A major new Russian offensive has begun, said NATO Secretary General Jens Stoltenberg. Ahead of a two-day meeting of NATO defense ministers in Brussels, Stoltenberg said Russia was sending “more troops, more weapons, more capabilities.” NATO was planning to increase its ammunition stockpile targets and he expected a possible delivery of planes to Ukraine to be discussed. Stoltenberg said Ukraine’s ammunition consumption is “several times greater than our current production rate.”
Ukrainian defenders, who have been holding out for months, are braced for fresh ground attacks, Ukrainian military officials said. The eastern Ukrainian city of Bakhmut is facing heavy artillery shelling, according to local officials. “The city, the city’s suburbs, the entire perimeter and essentially the entire Bakhmut and Kostyantynivka direction are under crazy, chaotic shelling,” said Volodymyr Nazarenko, deputy commander of Ukraine’s Svoboda Battalion. According to the Ukrainian military, 16 settlements near Bakhmut were bombed.
President Volodymyr Zelenskyy thanked Ukrainian soldiers for “preventing the occupiers from encircling Bakhmut”. Capturing Bakhmut would give Russia a new foothold in the Donetsk region and mark a rare victory after months of setbacks.
Ukraine’s top general and the US Army Europe’s top commander have discussed further military aid to Kiev. Valeriy Zaluzhnyi of Ukraine spoke with the Commander-in-Chief of NATO’s European combined forces, US General Christopher Cavoli, ahead of the NATO defense ministers’ meeting. “We discussed the issue of supplying international military aid to Ukraine and training our units on the territory of partner countries,” the Ukrainian Defense Ministry quoted Zaluzhnyi as saying.
Ukraine’s allies have started training Ukrainian troops on the Leopard 2 and other modern main battle tanks. Germany on Monday began training Ukrainian soldiers on the Leopard at an army base in the northern city of Munster. Ukrainian troops are also being trained by Polish, Canadian and Norwegian instructors at a military base in Swietoszow in south-west Poland.
Two Dutch F-35 fighters intercepted and escorted a formation of three Russian military planes over Poland. The Dutch Defense Ministry said: “The then unknown aircraft was approaching from Kaliningrad from the Polish NATO area of responsibility,” according to a Portal translation of the ministry’s statement. “After identification, it turned out to be three aircraft: a Russian IL-20M Coot-A escorted by two Su-27 flankers. The Dutch F-35s escorted the formation from afar and handed the escort over to NATO partners.”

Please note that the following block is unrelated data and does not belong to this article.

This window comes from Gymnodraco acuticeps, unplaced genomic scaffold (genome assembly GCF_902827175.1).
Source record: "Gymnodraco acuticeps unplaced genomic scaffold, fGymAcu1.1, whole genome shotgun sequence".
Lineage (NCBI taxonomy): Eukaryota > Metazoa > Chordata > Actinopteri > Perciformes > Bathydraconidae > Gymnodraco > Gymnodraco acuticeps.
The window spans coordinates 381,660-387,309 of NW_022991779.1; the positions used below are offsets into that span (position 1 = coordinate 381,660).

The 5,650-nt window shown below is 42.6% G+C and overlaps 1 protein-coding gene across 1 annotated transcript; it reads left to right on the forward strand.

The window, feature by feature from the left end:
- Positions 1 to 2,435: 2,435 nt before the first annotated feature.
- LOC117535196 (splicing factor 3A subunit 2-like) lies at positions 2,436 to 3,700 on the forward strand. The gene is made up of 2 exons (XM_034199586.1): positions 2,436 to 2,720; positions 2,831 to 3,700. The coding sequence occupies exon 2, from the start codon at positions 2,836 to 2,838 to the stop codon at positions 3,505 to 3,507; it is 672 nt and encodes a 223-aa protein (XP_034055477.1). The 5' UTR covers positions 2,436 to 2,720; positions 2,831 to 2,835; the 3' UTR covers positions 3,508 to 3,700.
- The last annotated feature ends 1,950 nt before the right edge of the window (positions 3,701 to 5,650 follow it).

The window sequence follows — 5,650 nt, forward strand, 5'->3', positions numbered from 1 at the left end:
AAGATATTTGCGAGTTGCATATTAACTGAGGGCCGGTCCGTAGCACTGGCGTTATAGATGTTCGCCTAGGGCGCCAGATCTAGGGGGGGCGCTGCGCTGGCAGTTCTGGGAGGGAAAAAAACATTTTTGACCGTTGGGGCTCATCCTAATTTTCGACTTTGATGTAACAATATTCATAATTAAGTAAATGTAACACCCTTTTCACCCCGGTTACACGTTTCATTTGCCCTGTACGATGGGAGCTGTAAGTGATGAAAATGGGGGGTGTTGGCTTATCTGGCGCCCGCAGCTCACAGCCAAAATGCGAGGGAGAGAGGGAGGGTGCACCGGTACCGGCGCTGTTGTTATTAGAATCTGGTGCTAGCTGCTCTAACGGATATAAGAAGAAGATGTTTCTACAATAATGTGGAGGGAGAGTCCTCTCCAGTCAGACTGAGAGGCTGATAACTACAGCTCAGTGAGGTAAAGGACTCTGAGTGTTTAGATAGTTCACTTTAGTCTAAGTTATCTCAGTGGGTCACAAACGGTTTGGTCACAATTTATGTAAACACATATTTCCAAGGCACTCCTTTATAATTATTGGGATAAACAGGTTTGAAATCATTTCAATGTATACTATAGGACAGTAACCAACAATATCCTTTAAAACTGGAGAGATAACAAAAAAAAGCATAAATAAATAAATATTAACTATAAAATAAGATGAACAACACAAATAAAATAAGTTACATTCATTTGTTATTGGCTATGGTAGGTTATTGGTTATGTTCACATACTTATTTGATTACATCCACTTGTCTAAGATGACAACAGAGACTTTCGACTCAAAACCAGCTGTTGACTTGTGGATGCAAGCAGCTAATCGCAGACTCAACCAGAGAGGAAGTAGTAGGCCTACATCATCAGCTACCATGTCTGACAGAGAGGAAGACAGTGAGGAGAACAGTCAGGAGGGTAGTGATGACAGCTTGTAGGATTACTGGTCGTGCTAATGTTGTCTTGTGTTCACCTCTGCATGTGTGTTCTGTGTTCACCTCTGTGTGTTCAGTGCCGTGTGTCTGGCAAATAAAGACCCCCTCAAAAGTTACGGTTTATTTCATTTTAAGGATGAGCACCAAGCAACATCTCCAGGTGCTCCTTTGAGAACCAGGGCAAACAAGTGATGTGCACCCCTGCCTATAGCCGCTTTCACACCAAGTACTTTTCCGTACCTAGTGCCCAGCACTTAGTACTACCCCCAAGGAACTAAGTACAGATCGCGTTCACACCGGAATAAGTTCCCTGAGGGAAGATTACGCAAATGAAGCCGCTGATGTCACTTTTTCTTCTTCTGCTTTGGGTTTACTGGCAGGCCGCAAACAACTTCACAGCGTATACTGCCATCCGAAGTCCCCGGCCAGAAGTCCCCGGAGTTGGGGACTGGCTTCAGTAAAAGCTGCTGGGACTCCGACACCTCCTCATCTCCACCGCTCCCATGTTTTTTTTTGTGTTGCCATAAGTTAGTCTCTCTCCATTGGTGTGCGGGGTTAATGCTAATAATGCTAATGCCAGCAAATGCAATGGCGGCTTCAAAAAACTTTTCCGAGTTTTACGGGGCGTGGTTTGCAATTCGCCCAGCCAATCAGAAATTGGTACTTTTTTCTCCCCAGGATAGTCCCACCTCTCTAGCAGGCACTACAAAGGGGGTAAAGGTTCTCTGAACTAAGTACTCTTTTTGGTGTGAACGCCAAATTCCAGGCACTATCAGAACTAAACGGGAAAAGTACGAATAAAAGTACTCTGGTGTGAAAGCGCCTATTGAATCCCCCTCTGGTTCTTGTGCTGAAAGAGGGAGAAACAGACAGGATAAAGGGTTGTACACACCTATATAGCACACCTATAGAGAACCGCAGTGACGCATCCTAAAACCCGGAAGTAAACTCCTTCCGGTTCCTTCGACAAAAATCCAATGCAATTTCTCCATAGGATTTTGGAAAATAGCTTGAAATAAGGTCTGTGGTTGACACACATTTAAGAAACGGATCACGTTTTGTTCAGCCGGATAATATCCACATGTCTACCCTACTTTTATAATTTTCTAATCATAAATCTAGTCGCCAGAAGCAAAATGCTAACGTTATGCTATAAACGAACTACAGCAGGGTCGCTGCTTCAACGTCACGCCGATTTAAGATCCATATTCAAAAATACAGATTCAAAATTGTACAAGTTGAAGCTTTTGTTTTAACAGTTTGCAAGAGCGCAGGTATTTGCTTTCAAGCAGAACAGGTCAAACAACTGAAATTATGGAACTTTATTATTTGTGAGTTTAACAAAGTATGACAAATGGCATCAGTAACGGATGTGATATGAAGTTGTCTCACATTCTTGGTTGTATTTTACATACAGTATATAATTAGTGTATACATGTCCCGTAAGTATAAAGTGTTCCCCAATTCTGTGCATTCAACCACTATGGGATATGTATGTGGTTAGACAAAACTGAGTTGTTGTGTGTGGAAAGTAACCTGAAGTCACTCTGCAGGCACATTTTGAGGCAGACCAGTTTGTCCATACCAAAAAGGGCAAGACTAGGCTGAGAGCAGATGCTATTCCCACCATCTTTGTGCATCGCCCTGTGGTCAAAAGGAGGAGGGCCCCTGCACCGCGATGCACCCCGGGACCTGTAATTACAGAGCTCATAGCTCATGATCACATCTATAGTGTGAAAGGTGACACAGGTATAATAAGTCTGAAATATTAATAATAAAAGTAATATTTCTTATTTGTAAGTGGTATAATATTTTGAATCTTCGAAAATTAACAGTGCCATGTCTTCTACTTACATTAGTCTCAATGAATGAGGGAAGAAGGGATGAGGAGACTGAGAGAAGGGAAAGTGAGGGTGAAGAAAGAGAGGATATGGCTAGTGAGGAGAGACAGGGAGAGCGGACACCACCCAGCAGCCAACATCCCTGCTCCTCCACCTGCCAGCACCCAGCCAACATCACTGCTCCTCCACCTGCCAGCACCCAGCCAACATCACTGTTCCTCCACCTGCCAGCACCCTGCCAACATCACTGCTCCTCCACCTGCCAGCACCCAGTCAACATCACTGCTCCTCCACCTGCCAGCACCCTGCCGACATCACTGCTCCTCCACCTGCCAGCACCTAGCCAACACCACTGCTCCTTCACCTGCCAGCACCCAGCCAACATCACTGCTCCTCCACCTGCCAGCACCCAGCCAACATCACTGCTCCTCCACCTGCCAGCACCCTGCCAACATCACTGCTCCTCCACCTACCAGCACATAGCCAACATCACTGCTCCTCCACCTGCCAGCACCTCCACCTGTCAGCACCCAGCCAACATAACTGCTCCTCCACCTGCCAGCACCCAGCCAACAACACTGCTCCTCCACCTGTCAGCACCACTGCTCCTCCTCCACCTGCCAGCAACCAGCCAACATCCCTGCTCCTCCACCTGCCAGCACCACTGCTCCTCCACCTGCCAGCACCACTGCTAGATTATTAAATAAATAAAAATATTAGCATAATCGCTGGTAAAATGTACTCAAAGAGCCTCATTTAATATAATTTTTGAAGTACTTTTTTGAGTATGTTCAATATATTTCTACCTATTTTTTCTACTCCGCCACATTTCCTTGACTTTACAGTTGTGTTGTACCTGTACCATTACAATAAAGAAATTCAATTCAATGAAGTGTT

Moldova’s President Maia Sandu has accused Russia of plotting to use foreign saboteurs to overthrow her country’s government, prevent it from joining the EU and use them in the war against Ukraine. Sandu’s comments on Monday came after Ukrainian President Volodymyr Zelenskyy said his country had intercepted Russian intelligence plans “to destroy Moldova” – this was later confirmed by Moldovan intelligence officials.
According to Norway’s secret services, Russia will become “more authoritarian and militarized” in the coming years believes. “There is no turning back,” said Lars Nordrum, second in command of Norwegian intelligence. “Russian interests will not be compatible with those of the West.”
Russian arms shipments to India have been worth $13 billion over the past five years and India has placed orders for a further £10 billion. according to Russian state media. India is the world’s largest buyer of Russian arms, accounting for about 20% of Moscow’s current order book. India has not condemned Russia’s invasion of Ukraine and its Prime Minister Narendra Modi has called for dialogue and diplomacy to resolve the conflict.
An unverified video has been circulating on social media that appears to show the sledgehammer murder of a former Russian mercenary who was fleeing the Wagner group while fighting in Ukraine. The clip is similar to the one that showed the killing of another Wagner fighter, Yevgeny Nuzhin, in November last year. Wagner’s founder declined to say whether or not the apparent victim had been killed.
The UN human rights office said it had recorded 7,199 civilian deaths and 11,756 wounded since the Russian invasion in February, mainly through shelling, missiles and airstrikes. However, he believed the actual number was far higher.